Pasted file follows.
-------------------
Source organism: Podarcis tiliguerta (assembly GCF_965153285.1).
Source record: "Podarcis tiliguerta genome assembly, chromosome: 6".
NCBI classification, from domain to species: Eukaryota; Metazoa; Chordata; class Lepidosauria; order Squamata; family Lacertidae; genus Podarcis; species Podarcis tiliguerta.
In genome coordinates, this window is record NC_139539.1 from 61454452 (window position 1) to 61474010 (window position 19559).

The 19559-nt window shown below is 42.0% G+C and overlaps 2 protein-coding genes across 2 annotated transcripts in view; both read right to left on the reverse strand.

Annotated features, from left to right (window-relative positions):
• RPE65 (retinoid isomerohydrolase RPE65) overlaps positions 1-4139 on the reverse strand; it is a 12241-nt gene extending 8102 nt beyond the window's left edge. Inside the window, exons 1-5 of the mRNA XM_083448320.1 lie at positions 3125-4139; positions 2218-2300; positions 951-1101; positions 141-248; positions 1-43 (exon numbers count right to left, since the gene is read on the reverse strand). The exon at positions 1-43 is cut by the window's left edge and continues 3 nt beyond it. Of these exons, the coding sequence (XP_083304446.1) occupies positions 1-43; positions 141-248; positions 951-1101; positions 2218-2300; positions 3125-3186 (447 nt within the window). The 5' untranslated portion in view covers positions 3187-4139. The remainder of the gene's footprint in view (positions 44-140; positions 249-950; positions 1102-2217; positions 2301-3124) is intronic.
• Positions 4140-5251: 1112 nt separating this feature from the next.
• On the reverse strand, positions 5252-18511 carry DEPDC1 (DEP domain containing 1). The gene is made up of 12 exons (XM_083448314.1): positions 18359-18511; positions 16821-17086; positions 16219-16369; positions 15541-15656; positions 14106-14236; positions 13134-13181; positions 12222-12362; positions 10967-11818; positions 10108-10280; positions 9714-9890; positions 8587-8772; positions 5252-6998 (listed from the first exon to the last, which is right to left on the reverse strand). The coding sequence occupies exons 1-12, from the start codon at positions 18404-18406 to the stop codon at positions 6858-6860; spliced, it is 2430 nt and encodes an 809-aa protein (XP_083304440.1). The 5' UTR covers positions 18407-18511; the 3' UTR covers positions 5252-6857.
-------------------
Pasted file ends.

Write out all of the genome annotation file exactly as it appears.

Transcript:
Source organism: Podarcis tiliguerta (assembly GCF_965153285.1).
Source record: "Podarcis tiliguerta genome assembly, chromosome: 6".
NCBI classification, from domain to species: Eukaryota; Metazoa; Chordata; class Lepidosauria; order Squamata; family Lacertidae; genus Podarcis; species Podarcis tiliguerta.
In genome coordinates, this window is record NC_139539.1 from 61454452 (window position 1) to 61474010 (window position 19559).

The 19559-nt window shown below is 42.0% G+C and overlaps 2 protein-coding genes across 2 annotated transcripts in view; both read right to left on the reverse strand.

Annotated features, from left to right (window-relative positions):
• RPE65 (retinoid isomerohydrolase RPE65) overlaps positions 1-4139 on the reverse strand; it is a 12241-nt gene extending 8102 nt beyond the window's left edge. Inside the window, exons 1-5 of the mRNA XM_083448320.1 lie at positions 3125-4139; positions 2218-2300; positions 951-1101; positions 141-248; positions 1-43 (exon numbers count right to left, since the gene is read on the reverse strand). The exon at positions 1-43 is cut by the window's left edge and continues 3 nt beyond it. Of these exons, the coding sequence (XP_083304446.1) occupies positions 1-43; positions 141-248; positions 951-1101; positions 2218-2300; positions 3125-3186 (447 nt within the window). The 5' untranslated portion in view covers positions 3187-4139. The remainder of the gene's footprint in view (positions 44-140; positions 249-950; positions 1102-2217; positions 2301-3124) is intronic.
• Positions 4140-5251: 1112 nt separating this feature from the next.
• On the reverse strand, positions 5252-18511 carry DEPDC1 (DEP domain containing 1). The gene is made up of 12 exons (XM_083448314.1): positions 18359-18511; positions 16821-17086; positions 16219-16369; positions 15541-15656; positions 14106-14236; positions 13134-13181; positions 12222-12362; positions 10967-11818; positions 10108-10280; positions 9714-9890; positions 8587-8772; positions 5252-6998 (listed from the first exon to the last, which is right to left on the reverse strand). The coding sequence occupies exons 1-12, from the start codon at positions 18404-18406 to the stop codon at positions 6858-6860; spliced, it is 2430 nt and encodes an 809-aa protein (XP_083304440.1). The 5' UTR covers positions 18407-18511; the 3' UTR covers positions 5252-6857.